Intense emotions and extraordinary thoughts are typical characteristics of pregnancy and motherhood. It’s a combination of hormonal imbalances and daily physiological stresses such as lack of sleep or poor nutrition that lead to these extremes, and coming to terms with them is not an easy journey.
Unfortunately, many new mothers are not prepared for the internal turmoil that awaits them during pregnancy and thereafter, and this leads them to negative experiences before giving birth, and depression after giving birth. Naturally, there are also a whole slew of medical reasons for these extreme emotions, but that’s not what I am talking about here.
Assuming there are no underlying medical conditions, I strongly believe that a healthy pregnant mother or postpartum mother can reach a healthy and necessary equilibrium by questioning and then fine-tuning their perspective.
The tricky thing about perspective is first acknowledging the lenses through which you see your world. Naturally, over the years we are influenced by the people and experiences surrounding us. Whether it was the media, the schools we attended, or our culturally distinct upbringings, we each have unique characteristics and beliefs that shape our new role as mothers.
But have we ever really questioned or deeply analyzed these characteristics and beliefs? Do we ignore our own body’s desperate cry for rest, and agree to have sexual relations with our spouse just because “that’s what you should do to keep him happy”? Do we just blindly accept that if our parents used corporal punishment, then so should we? Do we give in to cultural pressures of emotionally neglecting our child just to “toughen them up”? Do we resort to blind faith when our child needs medical attention? What do we do?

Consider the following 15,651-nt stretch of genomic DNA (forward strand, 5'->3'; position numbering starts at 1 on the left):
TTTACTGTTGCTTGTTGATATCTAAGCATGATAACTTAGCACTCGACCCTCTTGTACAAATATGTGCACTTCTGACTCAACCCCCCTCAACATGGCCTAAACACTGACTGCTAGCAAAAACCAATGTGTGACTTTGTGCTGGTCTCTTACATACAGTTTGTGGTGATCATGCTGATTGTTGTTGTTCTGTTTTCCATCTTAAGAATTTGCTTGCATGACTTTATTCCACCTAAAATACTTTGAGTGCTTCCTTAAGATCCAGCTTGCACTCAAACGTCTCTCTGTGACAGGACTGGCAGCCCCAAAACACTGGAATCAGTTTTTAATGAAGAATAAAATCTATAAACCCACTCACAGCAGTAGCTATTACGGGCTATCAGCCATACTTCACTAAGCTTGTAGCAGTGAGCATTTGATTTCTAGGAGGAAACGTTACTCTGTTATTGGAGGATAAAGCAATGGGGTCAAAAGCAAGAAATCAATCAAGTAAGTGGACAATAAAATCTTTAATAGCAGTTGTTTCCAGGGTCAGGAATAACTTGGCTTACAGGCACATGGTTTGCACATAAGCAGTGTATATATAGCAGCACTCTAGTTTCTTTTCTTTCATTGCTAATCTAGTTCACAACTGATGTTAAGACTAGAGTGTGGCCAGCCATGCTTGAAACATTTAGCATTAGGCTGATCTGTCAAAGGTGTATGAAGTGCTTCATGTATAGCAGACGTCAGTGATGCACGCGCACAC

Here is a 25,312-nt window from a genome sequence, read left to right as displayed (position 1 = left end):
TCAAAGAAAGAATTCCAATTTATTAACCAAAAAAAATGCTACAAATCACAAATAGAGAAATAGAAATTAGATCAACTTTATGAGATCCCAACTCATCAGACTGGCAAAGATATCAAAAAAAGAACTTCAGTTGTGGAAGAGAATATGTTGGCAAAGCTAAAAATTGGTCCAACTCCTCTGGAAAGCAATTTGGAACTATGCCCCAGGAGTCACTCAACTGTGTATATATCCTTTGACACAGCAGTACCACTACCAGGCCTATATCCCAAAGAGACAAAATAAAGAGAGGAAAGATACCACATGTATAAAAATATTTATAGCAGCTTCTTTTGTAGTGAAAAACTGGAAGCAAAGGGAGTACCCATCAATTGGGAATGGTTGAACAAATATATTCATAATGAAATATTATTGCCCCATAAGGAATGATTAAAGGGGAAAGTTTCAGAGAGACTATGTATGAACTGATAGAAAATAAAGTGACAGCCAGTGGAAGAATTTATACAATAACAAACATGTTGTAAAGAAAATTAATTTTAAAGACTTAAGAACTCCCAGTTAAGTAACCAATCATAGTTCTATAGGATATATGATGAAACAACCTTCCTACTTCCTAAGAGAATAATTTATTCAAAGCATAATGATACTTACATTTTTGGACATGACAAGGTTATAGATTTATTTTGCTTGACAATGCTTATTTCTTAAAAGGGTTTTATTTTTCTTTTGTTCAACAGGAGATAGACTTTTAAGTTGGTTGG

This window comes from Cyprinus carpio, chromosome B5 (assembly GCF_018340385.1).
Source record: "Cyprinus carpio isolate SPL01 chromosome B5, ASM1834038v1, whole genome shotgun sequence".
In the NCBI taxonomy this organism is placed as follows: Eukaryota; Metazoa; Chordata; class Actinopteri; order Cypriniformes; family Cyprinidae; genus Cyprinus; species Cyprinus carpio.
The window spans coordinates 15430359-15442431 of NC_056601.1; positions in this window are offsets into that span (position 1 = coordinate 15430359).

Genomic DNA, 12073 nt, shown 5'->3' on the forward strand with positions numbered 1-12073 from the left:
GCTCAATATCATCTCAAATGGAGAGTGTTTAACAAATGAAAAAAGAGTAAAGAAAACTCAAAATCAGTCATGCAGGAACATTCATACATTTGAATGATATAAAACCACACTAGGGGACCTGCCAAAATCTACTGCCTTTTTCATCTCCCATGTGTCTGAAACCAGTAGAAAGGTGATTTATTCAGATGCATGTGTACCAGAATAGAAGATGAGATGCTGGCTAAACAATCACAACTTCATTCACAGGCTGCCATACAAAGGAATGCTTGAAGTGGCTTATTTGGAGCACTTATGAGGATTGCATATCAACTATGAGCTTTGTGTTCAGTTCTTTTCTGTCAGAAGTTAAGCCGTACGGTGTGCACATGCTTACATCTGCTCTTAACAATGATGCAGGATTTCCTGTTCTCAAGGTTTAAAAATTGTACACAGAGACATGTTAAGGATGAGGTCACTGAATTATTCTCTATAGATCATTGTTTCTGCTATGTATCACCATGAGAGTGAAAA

Sometimes, it’s clearly easier to just ignore these questions even if they do arise, but that’s when things might get murky in our minds, when we are also facing hormonal imbalances during pregnancy or motherhood.
Instead, if we are better acquainted with and accepting of ourselves, we will have an easier time overcoming the hurdles that come with motherhood. These hurdles can include the thin ice that we walk on with our significant other when we are simply not in the mood to have sex, or the anger that we feel when we are on a streak of sleepless nights, or the frustration we feel when our young preschooler is still having potty accidents.
I know this is all easier said than done, and that a thorough journey of self discovery is something that takes some people an entire lifetime. But all you need to do is at a minimum to acknowledge where you are coming from. Just put the questions out there for yourself. You don’t have to share them with anyone. You don’t need to even vocalize them. Just ask yourself some basic questions when you are looking at yourself in the mirror. And don’t expect any answers. Sometimes, it’s just the act of asking that magically leads us to the answers when we least expect it. Well, guess what, those answers will determine our perspective and give us the chance to adjust it as we see fit.